One has to wonder how Dr. Martin Luther King, Jr. would respond to the state of black America in 2013. From the nonsense that regularly spews from the mouth of rappers like Lil Wayne to the black-on-black violence that continues to plague many black urban and rural neighborhoods, we are moving further away from King’s dream. Did MLK die so that rappers like Lil Wayne could saturate their music with misogyny and materialism? Did MLK die so that young black males could sabotage their lives and the lives of others in their neighborhoods? Moreover, what continues to baffle many of us is the curious absence of a discussion about the promotion of moral values in low-income communities as a way to undermine the mass incarceration epidemic in the black community because of the government’s failed drug policies.
Maria Lloyd, Business Manager for Your Black World Network, recently wrote a column outlining a few of the social consequences of the mass incarceration of African American men resulting from failed federal drug policy including the proliferation of HIV/AIDS, unemployment, and mass incarceration. In fact, a December 2012 recent Justice Department report observes that “nearly half (48%) of inmates in federal prison were serving time for drug offenses in 2011, while slightly more than a third (35%) were incarcerated for public-order crimes.” Lloyd continues,
Among African-Americans who have grown up during the era of mass incarceration, one in four has had a parent locked up at some point during childhood. For black men in their 20s and early 30s without a high school diploma, the incarceration rate is so high — nearly 40 percent nationwide — that they’re more likely to be behind bars than to have a job.
The war on drugs, like the war on poverty, has been lost and many argue that both “wars” need to be called off. The resultant mass incarceration of black males has had a significant impact on cycles of poverty, family breakdown in the black community, and the removal of able bodied men from the labor market. While these issues are true, what also needs to be addressed is state of moral virtue in black America. We have to wonder what would happen if moral virtue hailed supreme in low-income black neighborhoods that were vulnerable to failed drug war policies. Given the known consequences of federal drug policy, what would happen if people chose not to put themselves in positions to get busted on a drug charge? What if black leaders decided to undermine the prison industrial complex by providing a vision for a virtuous black America where incarceration rates plummeted not because laws changed in the short-term, although that needs to happen, but because men and women in black communities across this country protested and resisted the government’s “war” by living more virtuously?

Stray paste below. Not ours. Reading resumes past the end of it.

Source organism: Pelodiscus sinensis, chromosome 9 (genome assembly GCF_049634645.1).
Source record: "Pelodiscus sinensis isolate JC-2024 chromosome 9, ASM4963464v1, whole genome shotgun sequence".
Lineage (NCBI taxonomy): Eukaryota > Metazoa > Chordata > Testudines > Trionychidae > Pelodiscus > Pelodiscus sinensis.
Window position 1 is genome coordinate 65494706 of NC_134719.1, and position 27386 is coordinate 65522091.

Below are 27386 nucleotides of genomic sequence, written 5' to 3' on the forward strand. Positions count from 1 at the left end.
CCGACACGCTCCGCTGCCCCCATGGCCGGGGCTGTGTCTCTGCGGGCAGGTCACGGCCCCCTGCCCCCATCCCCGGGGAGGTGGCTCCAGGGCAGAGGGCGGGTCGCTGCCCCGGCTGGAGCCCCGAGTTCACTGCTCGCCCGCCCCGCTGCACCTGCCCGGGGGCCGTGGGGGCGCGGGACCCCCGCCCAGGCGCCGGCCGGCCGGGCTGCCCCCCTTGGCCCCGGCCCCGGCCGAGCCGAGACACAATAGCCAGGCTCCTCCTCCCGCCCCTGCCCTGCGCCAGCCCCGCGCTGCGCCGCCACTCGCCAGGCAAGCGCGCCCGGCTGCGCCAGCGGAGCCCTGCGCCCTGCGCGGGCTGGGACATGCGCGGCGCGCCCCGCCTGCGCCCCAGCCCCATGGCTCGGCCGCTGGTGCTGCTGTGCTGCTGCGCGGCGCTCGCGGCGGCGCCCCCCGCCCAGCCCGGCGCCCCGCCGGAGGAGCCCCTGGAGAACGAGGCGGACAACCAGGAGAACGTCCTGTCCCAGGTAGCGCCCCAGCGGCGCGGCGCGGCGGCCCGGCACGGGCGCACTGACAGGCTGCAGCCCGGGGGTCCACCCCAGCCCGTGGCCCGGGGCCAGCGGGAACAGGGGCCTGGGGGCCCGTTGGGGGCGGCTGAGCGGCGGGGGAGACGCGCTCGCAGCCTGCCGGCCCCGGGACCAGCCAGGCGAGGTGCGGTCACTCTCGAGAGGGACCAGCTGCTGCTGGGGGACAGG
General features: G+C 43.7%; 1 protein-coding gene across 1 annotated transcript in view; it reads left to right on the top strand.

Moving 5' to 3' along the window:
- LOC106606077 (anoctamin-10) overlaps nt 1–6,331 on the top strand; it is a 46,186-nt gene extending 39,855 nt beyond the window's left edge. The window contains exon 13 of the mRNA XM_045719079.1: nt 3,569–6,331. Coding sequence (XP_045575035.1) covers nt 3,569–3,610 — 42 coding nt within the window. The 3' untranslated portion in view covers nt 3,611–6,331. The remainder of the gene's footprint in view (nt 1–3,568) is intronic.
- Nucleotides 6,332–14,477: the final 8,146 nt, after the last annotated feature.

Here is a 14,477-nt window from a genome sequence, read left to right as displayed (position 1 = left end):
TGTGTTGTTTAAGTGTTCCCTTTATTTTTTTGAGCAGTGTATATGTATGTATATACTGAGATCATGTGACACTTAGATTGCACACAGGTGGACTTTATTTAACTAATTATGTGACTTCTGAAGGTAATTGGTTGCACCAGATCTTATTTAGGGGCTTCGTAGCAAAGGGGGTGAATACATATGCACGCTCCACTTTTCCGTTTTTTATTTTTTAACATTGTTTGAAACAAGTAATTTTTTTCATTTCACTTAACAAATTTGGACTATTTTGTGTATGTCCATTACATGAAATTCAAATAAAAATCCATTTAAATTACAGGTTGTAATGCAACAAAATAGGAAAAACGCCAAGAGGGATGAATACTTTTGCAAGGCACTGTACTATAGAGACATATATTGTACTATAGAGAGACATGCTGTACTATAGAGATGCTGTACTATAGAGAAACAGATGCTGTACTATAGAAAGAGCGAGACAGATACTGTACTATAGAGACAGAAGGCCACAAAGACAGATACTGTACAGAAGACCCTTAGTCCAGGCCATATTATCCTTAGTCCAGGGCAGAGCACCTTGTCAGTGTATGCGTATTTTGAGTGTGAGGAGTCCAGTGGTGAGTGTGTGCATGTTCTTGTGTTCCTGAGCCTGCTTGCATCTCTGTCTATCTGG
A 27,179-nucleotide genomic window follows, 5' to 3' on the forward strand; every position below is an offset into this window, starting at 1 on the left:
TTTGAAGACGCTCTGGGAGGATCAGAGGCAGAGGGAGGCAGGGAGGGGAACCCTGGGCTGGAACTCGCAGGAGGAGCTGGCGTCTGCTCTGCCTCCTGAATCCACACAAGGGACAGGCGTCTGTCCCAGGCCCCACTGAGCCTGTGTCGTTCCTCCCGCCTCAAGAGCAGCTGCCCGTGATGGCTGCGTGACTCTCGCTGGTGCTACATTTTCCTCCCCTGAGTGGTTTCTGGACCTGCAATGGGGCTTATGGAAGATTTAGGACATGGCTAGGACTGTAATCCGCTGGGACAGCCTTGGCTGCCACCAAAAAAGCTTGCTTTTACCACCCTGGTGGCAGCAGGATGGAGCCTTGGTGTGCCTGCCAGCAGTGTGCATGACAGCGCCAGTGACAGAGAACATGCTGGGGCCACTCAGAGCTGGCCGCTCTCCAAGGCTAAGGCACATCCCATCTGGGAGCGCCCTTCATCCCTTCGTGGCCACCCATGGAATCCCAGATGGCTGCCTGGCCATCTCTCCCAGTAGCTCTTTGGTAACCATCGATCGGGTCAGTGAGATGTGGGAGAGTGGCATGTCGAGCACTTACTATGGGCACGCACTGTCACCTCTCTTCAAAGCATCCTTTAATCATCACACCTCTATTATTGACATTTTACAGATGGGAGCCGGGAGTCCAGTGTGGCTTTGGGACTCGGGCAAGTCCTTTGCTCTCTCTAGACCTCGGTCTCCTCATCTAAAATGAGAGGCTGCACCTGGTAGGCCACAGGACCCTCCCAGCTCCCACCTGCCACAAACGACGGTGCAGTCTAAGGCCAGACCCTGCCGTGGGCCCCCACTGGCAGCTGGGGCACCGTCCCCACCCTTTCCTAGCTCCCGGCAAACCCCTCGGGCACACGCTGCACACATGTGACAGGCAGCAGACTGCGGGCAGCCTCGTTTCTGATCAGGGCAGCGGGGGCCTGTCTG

This is what the Bible means by living above reproach (1 Timothy 3:1-7). As legislators work to change federal drug policy, it seems that the best short-term strategy to deal with the mass incarceration of black men is the promotion and practice of a lifestyle where there would be no cause or occasion of criminal activity connected to drug use or distribution. No drugs, no arrests. No arrests, no mass incarceration. This proposal will sound fanciful to some but it only sounds unreasonable if you believe that black men are not capable of virtuous living. This is the moral elephant in the room. It might be time to subvert the inconsistency of federal drug policy by taking the high moral road that is often less traveled. While we call for needed changes in federal drug policy we also need to call black men and women to virtuous living.